'Batman: Arkham City Armored Edition' keeps you in the game

Batman: Arkham City Armored Edition, the upcoming Wii U re-release of last year's Dark Knight simulator, uses the console's GamePad to make the Arkham City experience both more and less annoying.

Batman: Arkham City Armored Edition, the upcoming Wii U re-release of last year's Dark Knight simulator, uses the console's GamePad to make the Arkham City experience both more and less annoying.

Navigating Batman: Arkham City's titular makeshift prison is a challenge, even when you have a good idea of where you're going. The best way for Batman to get his bearings is to pull up a map of his surroundings, but it felt like I spent half my Xbox 360 play-through of Arkham City in the pause menu, scrutinizing the in-game map. Having to pause the game so frequently breaks up its flow, and the Armored Edition seeks to remedy that with the Wii U's unique capabilities.

By default, the Wii U GamePad displays the in-game map, which updates in real time as you move Batman around on your television. It's surprisingly effective in that you can be playing Arkham City and quickly glance down at the GamePad to make sure you're heading in the right direction, which is particularly useful in labyrinthine environments such as the dilapidated Wonder City.

The interface for objectives, WayneTech gadgets and upgrades, and Batman universe background information also resides on the GamePad. Its touchscreen can be used to select gadgets for use during gameplay, but what's notable is that rooting around in the menus on the GamePad — say, to upgrade gadgets or look up details on Zsasz — doesn't pause the game. This means you'll have to quickly learn the D-pad shortcuts for switching between gadgets, or become adept at doing so on the GamePad during combat.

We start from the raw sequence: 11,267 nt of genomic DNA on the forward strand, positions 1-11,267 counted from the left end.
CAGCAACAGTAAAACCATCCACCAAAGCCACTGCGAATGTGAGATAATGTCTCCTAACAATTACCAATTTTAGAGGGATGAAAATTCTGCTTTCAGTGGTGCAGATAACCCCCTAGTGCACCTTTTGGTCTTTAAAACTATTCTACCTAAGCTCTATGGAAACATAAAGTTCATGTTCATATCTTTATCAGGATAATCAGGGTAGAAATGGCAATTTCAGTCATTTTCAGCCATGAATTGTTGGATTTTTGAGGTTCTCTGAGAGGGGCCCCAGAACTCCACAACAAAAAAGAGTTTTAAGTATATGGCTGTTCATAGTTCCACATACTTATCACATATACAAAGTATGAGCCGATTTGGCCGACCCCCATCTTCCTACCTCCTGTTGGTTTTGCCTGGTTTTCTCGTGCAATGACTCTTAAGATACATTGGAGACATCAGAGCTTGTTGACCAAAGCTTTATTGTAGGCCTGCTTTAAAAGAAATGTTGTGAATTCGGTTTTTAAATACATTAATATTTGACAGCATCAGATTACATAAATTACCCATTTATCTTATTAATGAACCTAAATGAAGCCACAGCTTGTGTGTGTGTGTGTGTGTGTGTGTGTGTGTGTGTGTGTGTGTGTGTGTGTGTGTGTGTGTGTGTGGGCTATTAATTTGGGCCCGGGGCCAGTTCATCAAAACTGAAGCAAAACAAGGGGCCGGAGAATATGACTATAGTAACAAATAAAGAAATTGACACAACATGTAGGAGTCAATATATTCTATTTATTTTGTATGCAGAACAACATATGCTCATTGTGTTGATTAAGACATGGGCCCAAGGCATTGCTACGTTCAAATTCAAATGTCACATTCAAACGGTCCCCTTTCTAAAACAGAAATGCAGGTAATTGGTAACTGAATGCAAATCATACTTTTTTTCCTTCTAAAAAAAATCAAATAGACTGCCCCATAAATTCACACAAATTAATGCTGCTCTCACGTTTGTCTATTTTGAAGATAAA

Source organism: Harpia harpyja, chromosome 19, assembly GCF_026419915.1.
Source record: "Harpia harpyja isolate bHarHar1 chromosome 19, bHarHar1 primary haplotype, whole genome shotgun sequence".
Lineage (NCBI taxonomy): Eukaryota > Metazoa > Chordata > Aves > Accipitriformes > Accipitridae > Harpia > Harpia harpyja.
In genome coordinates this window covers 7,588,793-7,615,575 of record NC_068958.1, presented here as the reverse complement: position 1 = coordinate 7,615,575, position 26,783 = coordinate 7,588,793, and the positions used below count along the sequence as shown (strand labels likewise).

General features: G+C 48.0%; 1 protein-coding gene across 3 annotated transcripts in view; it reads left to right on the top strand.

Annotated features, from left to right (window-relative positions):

Arkham City Armored Edition also uses the GamePad for augmented reality gameplay in Detective Mode and with certain gadgets. One sequence has Batman track some fluid that had dripped out of a cracked vial; here, you hold up the GamePad in front of your face and move it to pan around the in-game environment, with a bat's-eye view showing up on the touchscreen. In addition, Remote Control Batarangs can be steered by the GamePad's tilt sensor, but this method seemed, to me, too finicky for a gadget that often requires a deft touch.

The Wii U GamePad is a key part of the Armored Edition experience. But it may not always be a welcome interface, especially for those who have already played Batman: Arkham City on Xbox 360, PlayStation 3, or PC. Furthermore, at this point the Armored Edition doesn't match the visuals of the previously released console or PC versions. While the frame rate is smooth, textures are muddy — in fact, they did not even seem to load properly in one area. A Nintendo rep said the demo's content and graphics were not indicative of the final version, so perhaps the retail release will look better.

Warner Bros. is aiming to release Batman: Arkham City Armored Edition by the end of the year. Below is an interview with a developer from WB Games Montreal, who explains the Armored Edition's special features.

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